Monday, July 23, 2012
I had a request for a tutorial on my Facebook page from Jennifer. :)
I would love to know how to get that perfect slight haze and sun glow in pics… the lighting techniques and/or preset for those soft sunny pics.
Well Jennifer, your wish is my command! :)
Step 1: Start with a nice outdoor photo.
Kids are cute, but so are sun bathing rhinos! Ok, maybe just to me. :)
Step 2: Learn the secrets of soft, hazy, golden goodness.
It’s really not as hard as you think. There are two key concepts in achieving this effect when you start with a properly exposed photo (and if your photo is not properly exposed, then fix that first before you apply these changes).
- The “soft haze” effect is a trick of the eye. It is accomplished by turning down the contrast, lightening dark tones, and desaturating slightly.
- The “golden glow” is created by warming up your highlights and mid-tones, and adding both brightness and softness to highlights.
Step 3: Soften and add haze.
This photo already looks a little less harsh and easy on the eyes. Let’s take a look at the changes that were made using just the Basic Panel in Lightroom 4 (though the changes I am making should also work in previous versions):
Note: I did not change the exposure at all. The idea here is that if you want to save all this as a preset at the end of the tutorial, you can do it and still adjust your exposure separate from the soft golden haze effects.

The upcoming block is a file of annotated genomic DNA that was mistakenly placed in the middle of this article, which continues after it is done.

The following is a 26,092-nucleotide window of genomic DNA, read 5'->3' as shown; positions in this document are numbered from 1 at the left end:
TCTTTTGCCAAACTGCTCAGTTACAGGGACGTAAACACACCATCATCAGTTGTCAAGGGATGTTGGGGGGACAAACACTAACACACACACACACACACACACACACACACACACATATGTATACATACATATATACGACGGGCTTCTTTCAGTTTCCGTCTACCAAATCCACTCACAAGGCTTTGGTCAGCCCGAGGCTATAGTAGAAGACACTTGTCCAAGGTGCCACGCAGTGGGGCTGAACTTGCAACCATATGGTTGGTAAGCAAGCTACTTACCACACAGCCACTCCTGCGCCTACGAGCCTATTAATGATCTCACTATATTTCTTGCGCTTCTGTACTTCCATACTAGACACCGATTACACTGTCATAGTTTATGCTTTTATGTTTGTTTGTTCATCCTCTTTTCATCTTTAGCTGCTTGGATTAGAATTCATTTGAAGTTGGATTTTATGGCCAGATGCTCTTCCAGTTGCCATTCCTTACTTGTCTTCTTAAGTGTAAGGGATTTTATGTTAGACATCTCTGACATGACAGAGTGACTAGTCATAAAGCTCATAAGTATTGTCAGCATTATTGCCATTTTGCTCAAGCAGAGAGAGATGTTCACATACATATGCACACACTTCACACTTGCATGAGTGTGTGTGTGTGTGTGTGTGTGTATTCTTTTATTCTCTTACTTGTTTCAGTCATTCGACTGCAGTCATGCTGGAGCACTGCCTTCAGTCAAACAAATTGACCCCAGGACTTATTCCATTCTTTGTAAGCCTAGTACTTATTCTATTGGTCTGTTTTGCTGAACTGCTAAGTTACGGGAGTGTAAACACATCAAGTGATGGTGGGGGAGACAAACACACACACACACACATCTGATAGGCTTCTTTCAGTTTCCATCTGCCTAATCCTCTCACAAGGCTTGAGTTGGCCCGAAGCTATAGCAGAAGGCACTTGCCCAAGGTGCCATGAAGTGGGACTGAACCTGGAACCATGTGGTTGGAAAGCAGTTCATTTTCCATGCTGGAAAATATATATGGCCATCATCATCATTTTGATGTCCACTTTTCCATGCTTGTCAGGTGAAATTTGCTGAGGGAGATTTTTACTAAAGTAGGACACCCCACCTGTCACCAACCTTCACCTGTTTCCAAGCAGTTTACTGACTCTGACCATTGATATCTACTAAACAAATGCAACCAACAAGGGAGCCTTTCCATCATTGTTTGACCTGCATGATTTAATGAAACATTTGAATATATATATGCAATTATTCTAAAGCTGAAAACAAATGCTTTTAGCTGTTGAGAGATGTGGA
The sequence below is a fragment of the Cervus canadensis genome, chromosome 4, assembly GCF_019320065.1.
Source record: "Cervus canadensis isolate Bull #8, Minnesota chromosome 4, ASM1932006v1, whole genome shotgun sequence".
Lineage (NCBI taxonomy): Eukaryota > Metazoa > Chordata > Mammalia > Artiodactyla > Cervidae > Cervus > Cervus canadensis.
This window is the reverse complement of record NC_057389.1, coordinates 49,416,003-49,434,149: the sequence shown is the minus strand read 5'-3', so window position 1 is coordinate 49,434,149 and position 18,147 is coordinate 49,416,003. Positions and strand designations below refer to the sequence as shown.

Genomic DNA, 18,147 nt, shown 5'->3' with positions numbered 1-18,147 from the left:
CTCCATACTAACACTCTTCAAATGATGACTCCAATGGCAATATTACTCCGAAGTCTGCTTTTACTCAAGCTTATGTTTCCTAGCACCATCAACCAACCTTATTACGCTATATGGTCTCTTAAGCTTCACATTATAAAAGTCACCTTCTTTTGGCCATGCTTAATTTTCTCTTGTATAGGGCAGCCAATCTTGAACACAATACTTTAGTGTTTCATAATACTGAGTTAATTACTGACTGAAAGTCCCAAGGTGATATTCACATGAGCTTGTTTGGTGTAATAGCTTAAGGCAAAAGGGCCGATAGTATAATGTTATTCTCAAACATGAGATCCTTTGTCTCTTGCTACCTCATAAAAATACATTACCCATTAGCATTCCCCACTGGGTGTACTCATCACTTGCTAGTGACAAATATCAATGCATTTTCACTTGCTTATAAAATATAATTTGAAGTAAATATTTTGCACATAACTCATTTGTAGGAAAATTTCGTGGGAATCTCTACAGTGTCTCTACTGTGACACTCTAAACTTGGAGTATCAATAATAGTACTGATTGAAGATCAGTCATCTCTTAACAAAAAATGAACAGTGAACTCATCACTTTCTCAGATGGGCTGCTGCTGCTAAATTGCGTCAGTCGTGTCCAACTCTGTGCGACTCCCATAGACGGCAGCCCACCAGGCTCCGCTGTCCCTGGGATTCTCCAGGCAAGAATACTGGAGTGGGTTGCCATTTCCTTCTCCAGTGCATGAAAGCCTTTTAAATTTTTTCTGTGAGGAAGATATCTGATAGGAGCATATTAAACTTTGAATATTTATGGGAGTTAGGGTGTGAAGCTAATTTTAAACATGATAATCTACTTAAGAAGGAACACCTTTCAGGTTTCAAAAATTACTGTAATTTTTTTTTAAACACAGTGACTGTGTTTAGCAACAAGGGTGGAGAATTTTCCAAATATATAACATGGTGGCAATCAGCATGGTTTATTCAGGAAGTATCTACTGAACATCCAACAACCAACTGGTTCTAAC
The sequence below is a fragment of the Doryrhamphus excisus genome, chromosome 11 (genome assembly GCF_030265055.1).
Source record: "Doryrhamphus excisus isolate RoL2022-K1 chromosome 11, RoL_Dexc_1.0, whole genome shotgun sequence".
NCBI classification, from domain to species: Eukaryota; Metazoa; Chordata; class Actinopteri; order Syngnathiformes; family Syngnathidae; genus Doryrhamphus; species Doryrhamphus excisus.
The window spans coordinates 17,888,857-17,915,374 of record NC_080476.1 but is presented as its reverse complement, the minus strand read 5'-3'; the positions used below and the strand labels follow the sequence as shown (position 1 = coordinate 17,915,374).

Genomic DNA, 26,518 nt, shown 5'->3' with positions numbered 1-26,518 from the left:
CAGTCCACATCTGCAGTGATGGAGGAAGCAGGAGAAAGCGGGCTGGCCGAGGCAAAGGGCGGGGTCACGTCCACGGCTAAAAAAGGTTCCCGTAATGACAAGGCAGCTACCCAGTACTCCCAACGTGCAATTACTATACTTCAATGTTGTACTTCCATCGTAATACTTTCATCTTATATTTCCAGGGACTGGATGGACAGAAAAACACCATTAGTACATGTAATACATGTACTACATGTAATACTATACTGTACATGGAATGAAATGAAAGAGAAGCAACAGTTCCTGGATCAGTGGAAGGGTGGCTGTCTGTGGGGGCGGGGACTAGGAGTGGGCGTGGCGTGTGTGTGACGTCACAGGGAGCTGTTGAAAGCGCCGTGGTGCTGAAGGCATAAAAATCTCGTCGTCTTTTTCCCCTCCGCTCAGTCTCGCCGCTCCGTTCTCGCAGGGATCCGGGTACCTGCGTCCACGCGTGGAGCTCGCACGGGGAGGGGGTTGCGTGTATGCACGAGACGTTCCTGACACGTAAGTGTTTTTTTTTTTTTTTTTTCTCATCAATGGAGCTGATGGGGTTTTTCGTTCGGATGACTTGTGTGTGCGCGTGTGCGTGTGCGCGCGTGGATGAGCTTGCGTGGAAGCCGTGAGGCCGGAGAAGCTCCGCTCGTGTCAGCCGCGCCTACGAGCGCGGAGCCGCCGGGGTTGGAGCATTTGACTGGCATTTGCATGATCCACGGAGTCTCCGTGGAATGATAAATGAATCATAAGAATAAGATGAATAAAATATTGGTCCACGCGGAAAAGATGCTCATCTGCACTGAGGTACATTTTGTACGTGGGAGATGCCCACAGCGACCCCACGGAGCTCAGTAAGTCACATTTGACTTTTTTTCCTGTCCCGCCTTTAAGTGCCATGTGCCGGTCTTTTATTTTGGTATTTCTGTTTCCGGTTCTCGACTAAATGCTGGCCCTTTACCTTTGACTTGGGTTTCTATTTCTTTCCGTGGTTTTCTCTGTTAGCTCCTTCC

What I did change:
- Turn Contrast down to -75
- Turn Saturation down to -25
- Turn Blacks up to +50 (this is actually removing/lightening blacks to further reduce contrast)
Step 4: Add some gold and a touch of sunshine!
Here comes the sun little darling!
Those rhinos look like they need a little sun, but there is another trick that I like to use besides just the obvious splash of gold from the Split Toning module. Would you guess that I’ve also added some purple in there?
You don’t have to do this, but I like to balance out my shadows with a hint of a complimentary color when changing highlights to keep the photo looking a bit more natural and dynamic. I also don’t like the way that greens look when they have too much yellow in them. A splash of purple in the shadows helps tone down the yellow-green in the foliage to keep the focus on the main subjects in the photos. You could also just call it a personal quirk. ;)
These rhinos look pretty good, but still need a little more smooching from the sun, so let’s tweak the Tone Curve panel a bit. We want to brighten the highlights, but still maintain that low contrast look so we don’t lose the haze. A “zig-zag” pattern (what I call it) works nicely here (see below). I do this because it maintains a balance between the different tonal ranges.
The effect is a bit subtle, but nice, I think. And now, we have happy, sunny rhinos.
Step 5: Save it as a preset
One last step… If you love it, then save it as a preset, but only save the changes to the properties that you adjusted, so that you can still change things like Exposure separately from this preset.
Can this be used on different subjects?
Yes! One thing to keep in mind is that I made this preset on a photo that is more of a landscape than a portrait. What happens if I apply it to a portrait where the subject is much closer and the lighting contrast is much different?
It’s a little too hazy, but no problem. If we see something like this, we can make minor tweaks to bring back a little contrast and brightness as shown below. I turned the Contrast back up a bit, turned the Blacks back down, and brightened with Exposure. I then renamed the preset above as “Sun Kissed - Landscapes” and saved this one as “Sun Kissed - Portraits”.
Happy shooting (and editing)!